24th African Union Summit: High Expectations !

By Desire Assogbavi, Head of Oxfam Liaison Office to the African Union

The Heads of State and Government of the 54 Member States of the African Union are gathering this week in Addis Ababa for the 24th Ordinary Summit of the African Union. The year 2015 has been declared by the Assembly of the African Union as the “Year of Women Empowerment and Development towards Africa’s Agenda 2063”. Both bi-annual Summits of the AU will then be organized around this theme. In practice, the theme will be symbolically launched during this Summit but actual discussions on the theme will happen in June/July.

This week Oxfam has been following a number of significant issues dominating the AU Summit agenda reflecting the high expectations from African citizens.

Ebola Crisis: Ebola has already claimed more than 8,000 lives in Africa. Currently the AU response is on the right path. The recent move of the AUC Chairperson Mrs. Dlamini-Zuma to call for funds from the private sector within the continent is excellent, but there is a long way to go with the number of cases still increasing and West African economies being extremely hard hit. Beyond the transmission rates, the disease has caused a crisis across the non-Ebola health sector, and major concerns around food security, livelihoods, vulnerability and long term economic impacts are now surfacing. Will the AU take action to prioritize prevention of further infections?  Can the AU member States revive the AU’s Abuja Declaration by which they have committed to allocate 15% of their national budget on health? Beyond containing the epidemic, efforts are needed to begin building stronger and more resilient public health systems. The Assembly should call upon all member states to prioritise free public health care, and increase public expenditure on health care to achieve targets as a minimum.  We’ll be looking forward to seeing the AU Commission’s report this week on the crisis and what decisions are taken.

At a bare minimum, the Summit must strongly call on all member states to intensify their contribution to the fight Ebola. The setting up of the African Centre for Disease Control and Prevention must be speedy.  We need to improve our collective response and make sure this never happens again. This can only be realized through a partnership that includes communities, civil society alongside private sector. The Summit must encourage member states to work proactively to build this partnership.

African Union Agenda 2063: The drafted 50-year plan of the continental body is expected to be adopted during the January Summit. A previous decision taken in Malabo this year by the Executive Council strongly recommended to member states to consult nationally on this important plan but this had not happened in many countries.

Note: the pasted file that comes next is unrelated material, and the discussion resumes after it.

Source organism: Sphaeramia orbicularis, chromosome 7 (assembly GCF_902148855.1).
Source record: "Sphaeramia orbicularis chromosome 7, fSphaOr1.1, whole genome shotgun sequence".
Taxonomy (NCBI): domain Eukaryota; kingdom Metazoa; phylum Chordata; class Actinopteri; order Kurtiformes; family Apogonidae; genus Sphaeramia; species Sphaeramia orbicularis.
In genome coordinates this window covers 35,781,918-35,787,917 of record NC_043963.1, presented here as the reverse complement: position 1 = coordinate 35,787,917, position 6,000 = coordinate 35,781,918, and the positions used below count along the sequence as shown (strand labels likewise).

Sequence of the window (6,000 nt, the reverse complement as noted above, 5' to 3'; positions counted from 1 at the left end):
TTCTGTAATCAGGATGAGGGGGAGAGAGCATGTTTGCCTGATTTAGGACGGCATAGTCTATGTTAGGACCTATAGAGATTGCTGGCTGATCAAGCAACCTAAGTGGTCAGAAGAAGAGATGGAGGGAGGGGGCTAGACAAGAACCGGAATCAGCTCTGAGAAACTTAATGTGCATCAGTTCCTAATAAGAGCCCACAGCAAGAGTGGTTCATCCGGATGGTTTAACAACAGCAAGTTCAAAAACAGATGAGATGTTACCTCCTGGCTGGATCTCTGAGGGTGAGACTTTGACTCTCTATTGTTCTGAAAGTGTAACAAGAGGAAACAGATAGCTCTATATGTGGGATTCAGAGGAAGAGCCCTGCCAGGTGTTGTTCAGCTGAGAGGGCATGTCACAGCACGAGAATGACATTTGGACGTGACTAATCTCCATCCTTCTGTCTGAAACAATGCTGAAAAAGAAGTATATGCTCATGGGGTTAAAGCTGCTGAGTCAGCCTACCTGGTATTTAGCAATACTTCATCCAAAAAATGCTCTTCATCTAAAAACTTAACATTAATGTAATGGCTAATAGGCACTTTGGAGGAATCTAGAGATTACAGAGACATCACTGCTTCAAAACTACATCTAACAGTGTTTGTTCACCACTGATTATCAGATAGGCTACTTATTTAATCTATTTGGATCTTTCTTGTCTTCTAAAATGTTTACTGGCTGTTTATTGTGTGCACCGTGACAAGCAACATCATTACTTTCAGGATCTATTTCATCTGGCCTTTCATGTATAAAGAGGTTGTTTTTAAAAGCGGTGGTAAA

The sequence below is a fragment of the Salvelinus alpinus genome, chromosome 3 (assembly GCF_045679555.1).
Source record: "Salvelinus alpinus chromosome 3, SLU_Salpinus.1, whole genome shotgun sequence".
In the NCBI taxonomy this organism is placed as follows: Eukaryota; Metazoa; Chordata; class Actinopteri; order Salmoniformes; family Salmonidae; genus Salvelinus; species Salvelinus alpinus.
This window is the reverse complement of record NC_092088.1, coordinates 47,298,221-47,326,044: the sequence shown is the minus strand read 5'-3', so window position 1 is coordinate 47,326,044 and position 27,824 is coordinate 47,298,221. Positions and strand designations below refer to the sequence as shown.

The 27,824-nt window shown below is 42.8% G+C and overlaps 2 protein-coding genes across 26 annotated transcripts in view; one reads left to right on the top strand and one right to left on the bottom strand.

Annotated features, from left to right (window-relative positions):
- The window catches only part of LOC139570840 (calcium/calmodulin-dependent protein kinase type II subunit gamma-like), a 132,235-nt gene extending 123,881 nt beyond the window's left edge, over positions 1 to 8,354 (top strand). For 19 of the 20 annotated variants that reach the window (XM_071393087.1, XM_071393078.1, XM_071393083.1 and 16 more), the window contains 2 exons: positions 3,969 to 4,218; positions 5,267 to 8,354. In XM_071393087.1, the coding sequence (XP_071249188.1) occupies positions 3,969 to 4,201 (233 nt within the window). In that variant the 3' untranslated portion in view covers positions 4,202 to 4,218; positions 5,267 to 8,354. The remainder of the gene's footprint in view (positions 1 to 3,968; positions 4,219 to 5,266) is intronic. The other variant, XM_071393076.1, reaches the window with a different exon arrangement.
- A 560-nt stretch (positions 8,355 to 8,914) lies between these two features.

There are some bold targets in this visionary document such as the eradication of poverty in one generation by 2025, the elimination of hunger and food security by 2025 including reducing imports of food by 50% and ensuring that women farmers access at least 30% of agricultural financing,            silencing all guns by 2020 to end wars, conflicts, human rights violations, gender based violence and genocide, achieve gender parity in five years in all public & private institutions, abolish visa requirements for all African citizens in all African countries in 3 years, doubling of intra-Africa trade  from 12% to 24% in seven years and by 50% by 2045, among other elements.

This vision is definitely a ground-breaking achievement for Africa. It will enable Africa to give direction to its citizens and all public and private actors in its territories. It will enable Africa to speak with one voice, and negotiate with clarity on what the continent seeks to achieve in all partnerships it engages in.

The milestones and targets articulated in Agenda 2063 are an important catalyst for communicating the urgency required to implement the plan – however much has to move/happen to meet some of the milestones. Are African governments really willing to resolve the immigration issues so that Africans can travel to any African country without requiring a visa in three years? The only regions that have achieved this are ECOWAS and EAC.

Alternative Sources of Financing the African Union: There is still no consensus among AU Members on how to stop or at least to reduce the current financial dependency of the African Union on external donors. Currently, external donors pay 72% of all AU expenses (including peace and security budget). Proposals made by President Obasanjo and a report of the UNECA are the following:

$2 hospitality levy per hotel stay and a $10 airfare levy on international flights originating in or out of Africa (Obasanjo) and a half a cent per SMS levy.